Computer Maps 21 Distinct Emotional Expressions - Even "Happily Disgusted"

Posted on April 4, 2014

Researchers at The Ohio State University have found a way for computers to recognize 21 distinct facial expressions - even expressions for complex or seemingly contradictory emotions such as "happily disgusted" or "sadly angry."

In the current issue of the Proceedings of the National Academy of Sciences, they report that they were able to more than triple the number of documented facial expressions that researchers can now use for cognitive analysis.

"We've gone beyond facial expressions for simple emotions like 'happy' or 'sad.' We found a strong consistency in how people move their facial muscles to express 21 categories of emotions," said Aleix Martinez, a cognitive scientist and associate professor of electrical and computer engineering at Ohio State. "That is simply stunning. That tells us that these 21 emotions are expressed in the same way by nearly everyone, at least in our culture."

The resulting computational model will help map emotion in the brain with greater precision than ever before, and perhaps even aid the diagnosis and treatment of mental conditions such as autism and post-traumatic stress disorder (PTSD).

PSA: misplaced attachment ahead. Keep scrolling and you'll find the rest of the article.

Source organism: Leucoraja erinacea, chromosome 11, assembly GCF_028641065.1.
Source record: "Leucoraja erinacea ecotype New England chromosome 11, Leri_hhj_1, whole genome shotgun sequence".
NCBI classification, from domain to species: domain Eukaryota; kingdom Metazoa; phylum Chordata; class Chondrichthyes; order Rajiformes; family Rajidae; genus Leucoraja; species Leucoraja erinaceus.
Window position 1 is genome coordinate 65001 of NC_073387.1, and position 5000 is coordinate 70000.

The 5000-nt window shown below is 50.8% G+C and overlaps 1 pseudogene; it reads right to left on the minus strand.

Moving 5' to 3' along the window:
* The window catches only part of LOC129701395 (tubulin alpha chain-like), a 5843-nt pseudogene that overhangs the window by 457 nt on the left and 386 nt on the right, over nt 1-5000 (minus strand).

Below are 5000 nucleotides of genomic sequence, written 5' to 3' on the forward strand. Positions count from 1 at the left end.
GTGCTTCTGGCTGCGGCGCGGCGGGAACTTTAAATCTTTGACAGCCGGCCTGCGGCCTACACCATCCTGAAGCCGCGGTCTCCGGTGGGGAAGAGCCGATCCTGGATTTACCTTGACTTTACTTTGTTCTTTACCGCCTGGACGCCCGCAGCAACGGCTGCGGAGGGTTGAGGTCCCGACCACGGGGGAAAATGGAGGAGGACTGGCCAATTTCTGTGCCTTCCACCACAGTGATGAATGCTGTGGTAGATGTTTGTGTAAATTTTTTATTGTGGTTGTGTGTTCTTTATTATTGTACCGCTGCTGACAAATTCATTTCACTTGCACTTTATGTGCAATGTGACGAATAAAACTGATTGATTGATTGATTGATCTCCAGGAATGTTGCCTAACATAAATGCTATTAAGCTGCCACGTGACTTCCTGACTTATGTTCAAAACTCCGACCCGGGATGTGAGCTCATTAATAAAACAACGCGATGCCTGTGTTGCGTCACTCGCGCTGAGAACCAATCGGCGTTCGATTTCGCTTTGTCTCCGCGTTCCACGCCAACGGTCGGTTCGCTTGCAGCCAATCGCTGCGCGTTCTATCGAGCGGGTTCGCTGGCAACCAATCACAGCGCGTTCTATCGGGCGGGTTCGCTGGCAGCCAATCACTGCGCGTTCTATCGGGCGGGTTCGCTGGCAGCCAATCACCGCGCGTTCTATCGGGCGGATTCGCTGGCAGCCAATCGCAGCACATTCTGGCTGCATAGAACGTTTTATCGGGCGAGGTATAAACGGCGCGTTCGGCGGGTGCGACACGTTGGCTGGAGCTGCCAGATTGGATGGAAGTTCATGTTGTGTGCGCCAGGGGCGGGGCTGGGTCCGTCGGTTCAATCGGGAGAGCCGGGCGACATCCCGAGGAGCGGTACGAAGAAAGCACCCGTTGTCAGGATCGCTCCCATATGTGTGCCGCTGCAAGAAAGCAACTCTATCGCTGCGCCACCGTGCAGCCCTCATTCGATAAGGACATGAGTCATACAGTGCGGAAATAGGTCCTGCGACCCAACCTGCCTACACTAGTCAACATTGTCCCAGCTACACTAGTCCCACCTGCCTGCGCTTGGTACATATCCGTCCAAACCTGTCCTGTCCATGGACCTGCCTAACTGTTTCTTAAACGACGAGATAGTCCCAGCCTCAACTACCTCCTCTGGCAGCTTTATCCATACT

Since at least the time of Aristotle, scholars have tried to understand how and why our faces betray our feelings - from happy to sad, and the whole range of emotions beyond. Today, the question has been taken up by cognitive scientists who want to link facial expressions to emotions in order to track the genes, chemicals, and neural pathways that govern emotion in the brain.

Until now, cognitive scientists have confined their studies to six basic emotions - happy, sad, fearful, angry, surprised and disgusted - mostly because the facial expressions for them were thought to be self-evident, Martinez explained.

But deciphering a person's brain functioning with only six categories is like painting a portrait with only primary colors, Martinez said: it can provide an abstracted image of the person, but not a true-to-life one.

What Martinez and his team have done is more than triple the color palette - with a suite of emotional categories that can be measured by the proposed computational model and applied in rigorous scientific study.

"In cognitive science, we have this basic assumption that the brain is a computer. So we want to find the algorithm implemented in our brain that allows us to recognize emotion in facial expressions," he said. "In the past, when we were trying to decode that algorithm using only those six basic emotion categories, we were having tremendous difficulty. Hopefully with the addition of more categories, we'll now have a better way of decoding and analyzing the algorithm in the brain."


Source material from Ohio State University


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